East Coast fever

East Coast fever

Previous Authors: J A LAWRENCE, B D PERRY AND S M WILLIAMSON

Current Authors:
J A LAWRENCE - Extraordinary Professor, DPhil, BSc, MRCVS (ret.), DTVM, Department of Paraclinical Veterinary Science, University of Zimbabwe, Harare, Zimbabwe 
K P SIBEKO-MATJILA - Senior Lecturer, BSc, PhD, Department of Veterinary Tropical Diseases, Faculty of Veterinary Science, Private Bag X04, University of Pretoria, Gauteng, 0110, South Africa 
B J MANS - Principal Researcher, BSc, BSc (Hons) Biochemistry, MSc (Biochemistry), PhD (Biochemistry), Agricultural Research Council, Onderstepoort Veterinary Research, 100 Old Soutpan Road, Gauteng, 0110, South Africa

Introduction

East Coast fever in its classical form is a usually fatal disease of cattle caused by Theileria parva. It is transmitted principally by the brown ear tick Rhipicephalus appendiculatus and is characterized by the proliferation of lymphoblasts infected with theilerial schizonts throughout the body, particularly in the lymph nodes, spleen and lymphoid aggregatesin the kidneys, liver and lungs. The disease occurs widely through the range of its main vector in eastern, central, and southern Africa north of the Zambezi River (see Vectors: Ticks). It was introduced into the region south of the Zambezi River in 1901/02 and spread through most of the range of its vector but was subsequently eradicated (Figure 29.1).

The classical disease is seen in cattle of European origin which have been exposed to infected ticks. Cattle of African origin have a very variable response to infection and the disease may be insignificant or subclinical in Zebu calves born from immune dams and raised in endemically infected areas.

The disease was first described as an unusually virulent form of babesiosis by Gray and Robertson57 in 1902, following its introduction into Zimbabwe. It was initially named Rhodesian redwater. Koch69 identified the parasite with one that he had seen in 1897 in cattle on the coast of Tanzania. He named the disease African Coast fever, the name being subsequently modified to East Coast fever in South Africa. The causal organism was named Piroplasma kochi by Stephens and Christophers in 1903, but the name was changed to Piroplasma parvum by Theiler159 and subsequently to Theileria parva by Bettencourt, França and Borges in 1907 (as quoted by Henning59). Uilenberg168 proposed that the organism be named Theileria parva parva to distinguish it from other subspecies of T. parva which cause diseases that can be differentiated from East Coast fever on epidemiological grounds. However, it has since been agreed that East Coast fever be known as cattle-derived theileriosis and that it is caused by the same parasite as that causing Corridor disease and January disease.3, 135

East Coast fever has long been endemic in eastern Africa. The parasite probably originated from African buffalo (Syncerus caffer) populations in eastern Africa and became adapted to cattle following their introduction and dissemination in the region, especially in the Lake Victoria Basin and along the coastal strip.128 It spread widely through the region during the early part of the nineteenth century as a result of European settlement, which involved changes in patterns of movement, extensive use of ox-drawn transport, and importation of susceptible cattle breeds from overseas. The First World War (1914 to 1918), during which the campaign in what was then German East Africa, now Tanzania, took place, also resulted in unusual cattle movements and further dissemination of the disease.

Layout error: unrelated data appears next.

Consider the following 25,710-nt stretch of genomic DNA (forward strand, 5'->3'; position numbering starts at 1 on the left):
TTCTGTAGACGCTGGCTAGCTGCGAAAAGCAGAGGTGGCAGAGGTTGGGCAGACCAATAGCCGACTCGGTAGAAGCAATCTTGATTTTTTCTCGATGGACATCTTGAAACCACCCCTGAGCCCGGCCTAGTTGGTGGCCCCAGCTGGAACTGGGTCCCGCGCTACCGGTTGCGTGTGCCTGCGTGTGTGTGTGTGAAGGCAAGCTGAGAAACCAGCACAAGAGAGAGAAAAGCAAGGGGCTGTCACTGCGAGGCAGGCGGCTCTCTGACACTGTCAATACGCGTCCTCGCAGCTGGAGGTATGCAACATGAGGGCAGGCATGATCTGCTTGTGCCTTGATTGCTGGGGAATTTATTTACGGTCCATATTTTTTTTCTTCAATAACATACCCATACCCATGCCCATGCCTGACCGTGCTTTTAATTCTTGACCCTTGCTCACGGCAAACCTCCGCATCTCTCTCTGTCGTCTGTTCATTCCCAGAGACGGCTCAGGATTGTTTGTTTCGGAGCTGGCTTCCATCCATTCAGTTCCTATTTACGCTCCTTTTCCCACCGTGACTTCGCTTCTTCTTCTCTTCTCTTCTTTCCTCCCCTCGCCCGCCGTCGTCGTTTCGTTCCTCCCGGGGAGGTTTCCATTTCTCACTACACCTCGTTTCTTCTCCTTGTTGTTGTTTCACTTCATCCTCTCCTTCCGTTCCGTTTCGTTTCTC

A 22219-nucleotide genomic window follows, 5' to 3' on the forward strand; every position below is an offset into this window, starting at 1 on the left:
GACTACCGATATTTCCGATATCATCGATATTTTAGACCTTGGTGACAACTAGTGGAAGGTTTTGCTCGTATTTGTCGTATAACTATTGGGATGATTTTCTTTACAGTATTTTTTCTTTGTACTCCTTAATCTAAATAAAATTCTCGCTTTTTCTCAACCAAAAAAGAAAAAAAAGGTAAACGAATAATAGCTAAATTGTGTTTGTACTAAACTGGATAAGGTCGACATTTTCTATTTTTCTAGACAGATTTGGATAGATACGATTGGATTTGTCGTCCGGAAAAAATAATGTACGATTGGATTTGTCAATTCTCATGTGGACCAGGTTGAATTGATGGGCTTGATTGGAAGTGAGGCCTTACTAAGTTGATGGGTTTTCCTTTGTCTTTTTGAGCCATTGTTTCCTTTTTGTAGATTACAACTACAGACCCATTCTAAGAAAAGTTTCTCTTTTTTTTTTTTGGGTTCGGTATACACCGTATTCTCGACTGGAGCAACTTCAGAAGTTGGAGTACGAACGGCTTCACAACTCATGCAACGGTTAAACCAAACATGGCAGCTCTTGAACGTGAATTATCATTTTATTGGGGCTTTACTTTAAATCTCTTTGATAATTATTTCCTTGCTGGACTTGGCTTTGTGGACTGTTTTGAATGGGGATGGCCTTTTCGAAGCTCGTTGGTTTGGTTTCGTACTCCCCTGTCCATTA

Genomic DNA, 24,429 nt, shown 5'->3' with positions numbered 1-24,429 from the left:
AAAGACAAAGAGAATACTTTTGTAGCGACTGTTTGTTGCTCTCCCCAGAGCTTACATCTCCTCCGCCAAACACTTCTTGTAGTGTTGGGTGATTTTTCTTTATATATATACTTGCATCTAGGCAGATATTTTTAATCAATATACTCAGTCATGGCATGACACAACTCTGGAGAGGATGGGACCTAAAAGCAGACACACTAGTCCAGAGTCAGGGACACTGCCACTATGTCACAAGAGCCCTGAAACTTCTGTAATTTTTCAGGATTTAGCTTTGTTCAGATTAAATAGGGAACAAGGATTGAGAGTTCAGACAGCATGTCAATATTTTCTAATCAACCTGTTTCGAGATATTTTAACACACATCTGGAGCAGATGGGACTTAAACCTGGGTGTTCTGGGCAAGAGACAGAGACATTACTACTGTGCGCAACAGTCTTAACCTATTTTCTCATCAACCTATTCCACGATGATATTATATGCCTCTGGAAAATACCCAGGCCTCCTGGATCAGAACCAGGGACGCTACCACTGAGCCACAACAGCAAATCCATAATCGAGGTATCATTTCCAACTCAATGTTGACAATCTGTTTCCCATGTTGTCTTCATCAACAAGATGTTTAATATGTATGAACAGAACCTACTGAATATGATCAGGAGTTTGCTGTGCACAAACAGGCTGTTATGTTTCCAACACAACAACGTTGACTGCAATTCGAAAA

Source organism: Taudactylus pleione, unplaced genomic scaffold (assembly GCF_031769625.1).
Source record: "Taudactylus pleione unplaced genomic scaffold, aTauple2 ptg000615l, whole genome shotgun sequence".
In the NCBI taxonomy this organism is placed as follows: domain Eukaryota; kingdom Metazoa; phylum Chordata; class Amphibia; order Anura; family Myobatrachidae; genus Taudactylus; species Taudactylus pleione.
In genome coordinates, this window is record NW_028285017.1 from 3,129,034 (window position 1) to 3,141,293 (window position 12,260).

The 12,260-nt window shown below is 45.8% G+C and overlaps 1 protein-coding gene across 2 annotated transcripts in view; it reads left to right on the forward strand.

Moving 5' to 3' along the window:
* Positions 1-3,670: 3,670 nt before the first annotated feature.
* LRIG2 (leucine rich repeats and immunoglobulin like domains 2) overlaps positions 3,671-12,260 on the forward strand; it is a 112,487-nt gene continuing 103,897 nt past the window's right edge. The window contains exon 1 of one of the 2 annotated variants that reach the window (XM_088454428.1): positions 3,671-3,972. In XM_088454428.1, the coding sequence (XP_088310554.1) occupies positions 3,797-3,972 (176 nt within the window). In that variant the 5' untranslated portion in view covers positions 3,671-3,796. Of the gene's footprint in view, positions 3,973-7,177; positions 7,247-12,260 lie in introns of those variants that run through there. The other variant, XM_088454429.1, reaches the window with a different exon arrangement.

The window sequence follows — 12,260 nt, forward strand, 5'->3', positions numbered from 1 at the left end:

East Coast fever was introduced into the area south of the Zambezi River in the period 1901 to 1903 by cattle which were imported from Kenya and Tanzania for the purpose of restocking the region after the ravages of the rinderpest epidemic of 1896 and the South African War (1899 to 1902).71 The disease initially appeared in Zimbabwe, southern Mozambique and the northern parts of South Africa, and then spread southward along the east coast of southern Africa, through Swaziland, KwaZulu-Natal, and the Eastern Cape Province. In the period up to 1914 it is estimated to have killed one and a quarter million of the four million cattle that were present in the affected territories at the beginning of the outbreak. The southward advance was halted in the region of East London in the Eastern Cape Province, and the disease was subsequently eradicated in a prolonged campaign consisting of movement control, tick control, destocking of infected pastures, and slaughter. It was eradicated from southern Mozambique by 1917, from Zimbabwe by 1954, and from South Africa by 1955. The last case south of the Zambezi River occurred in Swaziland in 1960. The disease has persisted in the region north of the Zambezi River to the present day and is a major constraint on the development of cattle production.

East Coast fever, if uncontrolled, may cause over 90 per cent mortality of the susceptible cattle following its introduction into a region. In an area where it is endemic, mortality among locally adapted Zebu-type cattle may be negligible but there is evidence that the disease causes a significant reduction in growth and productivity. Susceptible cattle introduced into an endemic area are very vulnerable to infection and the cost of the control measures required is a continuous financial burden on both livestock owners and state...

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